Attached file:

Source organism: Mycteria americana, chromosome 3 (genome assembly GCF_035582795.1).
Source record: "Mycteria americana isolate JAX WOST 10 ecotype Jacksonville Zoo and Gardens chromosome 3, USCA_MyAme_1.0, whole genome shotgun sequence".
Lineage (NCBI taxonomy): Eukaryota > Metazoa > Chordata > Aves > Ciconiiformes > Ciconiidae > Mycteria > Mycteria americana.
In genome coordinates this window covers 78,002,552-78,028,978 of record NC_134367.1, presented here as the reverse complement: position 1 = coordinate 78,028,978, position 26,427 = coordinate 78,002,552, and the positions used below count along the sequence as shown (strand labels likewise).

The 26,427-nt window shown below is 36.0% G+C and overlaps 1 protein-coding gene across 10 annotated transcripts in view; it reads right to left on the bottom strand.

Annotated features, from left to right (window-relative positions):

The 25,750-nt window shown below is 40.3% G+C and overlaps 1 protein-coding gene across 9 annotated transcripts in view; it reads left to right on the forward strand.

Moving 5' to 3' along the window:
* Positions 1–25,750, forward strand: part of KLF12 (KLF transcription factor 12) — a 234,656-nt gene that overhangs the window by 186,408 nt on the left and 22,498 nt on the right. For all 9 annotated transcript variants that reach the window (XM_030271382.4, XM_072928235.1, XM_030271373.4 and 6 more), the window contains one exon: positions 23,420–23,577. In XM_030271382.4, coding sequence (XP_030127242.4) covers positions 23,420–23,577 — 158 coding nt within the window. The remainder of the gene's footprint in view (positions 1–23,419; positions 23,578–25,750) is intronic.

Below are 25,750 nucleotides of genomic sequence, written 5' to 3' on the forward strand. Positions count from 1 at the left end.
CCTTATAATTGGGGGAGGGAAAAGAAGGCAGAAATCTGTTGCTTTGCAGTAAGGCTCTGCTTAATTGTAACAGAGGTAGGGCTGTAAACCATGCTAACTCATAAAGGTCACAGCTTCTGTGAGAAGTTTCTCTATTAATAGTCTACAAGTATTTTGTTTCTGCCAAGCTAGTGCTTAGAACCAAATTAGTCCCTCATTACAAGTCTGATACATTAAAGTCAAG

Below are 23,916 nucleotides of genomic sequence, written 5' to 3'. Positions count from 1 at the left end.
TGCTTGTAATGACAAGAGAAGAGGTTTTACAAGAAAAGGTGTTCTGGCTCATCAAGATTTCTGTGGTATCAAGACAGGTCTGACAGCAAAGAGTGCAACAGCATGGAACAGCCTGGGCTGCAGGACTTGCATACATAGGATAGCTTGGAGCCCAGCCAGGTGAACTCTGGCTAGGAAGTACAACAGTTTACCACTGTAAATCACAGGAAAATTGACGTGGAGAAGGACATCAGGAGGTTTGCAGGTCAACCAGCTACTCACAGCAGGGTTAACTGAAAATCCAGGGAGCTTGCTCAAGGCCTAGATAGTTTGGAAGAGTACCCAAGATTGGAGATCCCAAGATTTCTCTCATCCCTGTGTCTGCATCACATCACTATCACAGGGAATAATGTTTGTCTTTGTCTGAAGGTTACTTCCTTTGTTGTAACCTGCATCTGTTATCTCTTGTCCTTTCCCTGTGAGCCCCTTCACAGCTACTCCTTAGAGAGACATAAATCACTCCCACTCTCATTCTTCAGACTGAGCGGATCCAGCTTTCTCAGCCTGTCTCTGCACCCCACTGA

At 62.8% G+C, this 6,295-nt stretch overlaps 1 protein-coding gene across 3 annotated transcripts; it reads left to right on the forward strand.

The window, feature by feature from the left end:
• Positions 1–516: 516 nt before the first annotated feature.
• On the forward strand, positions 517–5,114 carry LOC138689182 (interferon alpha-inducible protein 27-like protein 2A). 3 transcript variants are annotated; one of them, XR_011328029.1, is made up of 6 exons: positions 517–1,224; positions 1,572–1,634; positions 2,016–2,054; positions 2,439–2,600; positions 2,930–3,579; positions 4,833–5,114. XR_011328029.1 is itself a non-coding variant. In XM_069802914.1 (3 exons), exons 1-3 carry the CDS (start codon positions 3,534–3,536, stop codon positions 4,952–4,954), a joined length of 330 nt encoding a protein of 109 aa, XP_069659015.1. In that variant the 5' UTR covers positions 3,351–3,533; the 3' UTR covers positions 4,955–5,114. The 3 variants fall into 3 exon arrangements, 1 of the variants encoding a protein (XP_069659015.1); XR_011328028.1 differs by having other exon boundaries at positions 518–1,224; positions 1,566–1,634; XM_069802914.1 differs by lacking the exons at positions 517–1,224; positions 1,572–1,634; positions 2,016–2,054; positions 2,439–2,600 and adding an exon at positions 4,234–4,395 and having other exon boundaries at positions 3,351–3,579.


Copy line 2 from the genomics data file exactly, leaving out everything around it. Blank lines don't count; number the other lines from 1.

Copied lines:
Source record: "Mycteria americana isolate JAX WOST 10 ecotype Jacksonville Zoo and Gardens chromosome 3, USCA_MyAme_1.0, whole genome shotgun sequence".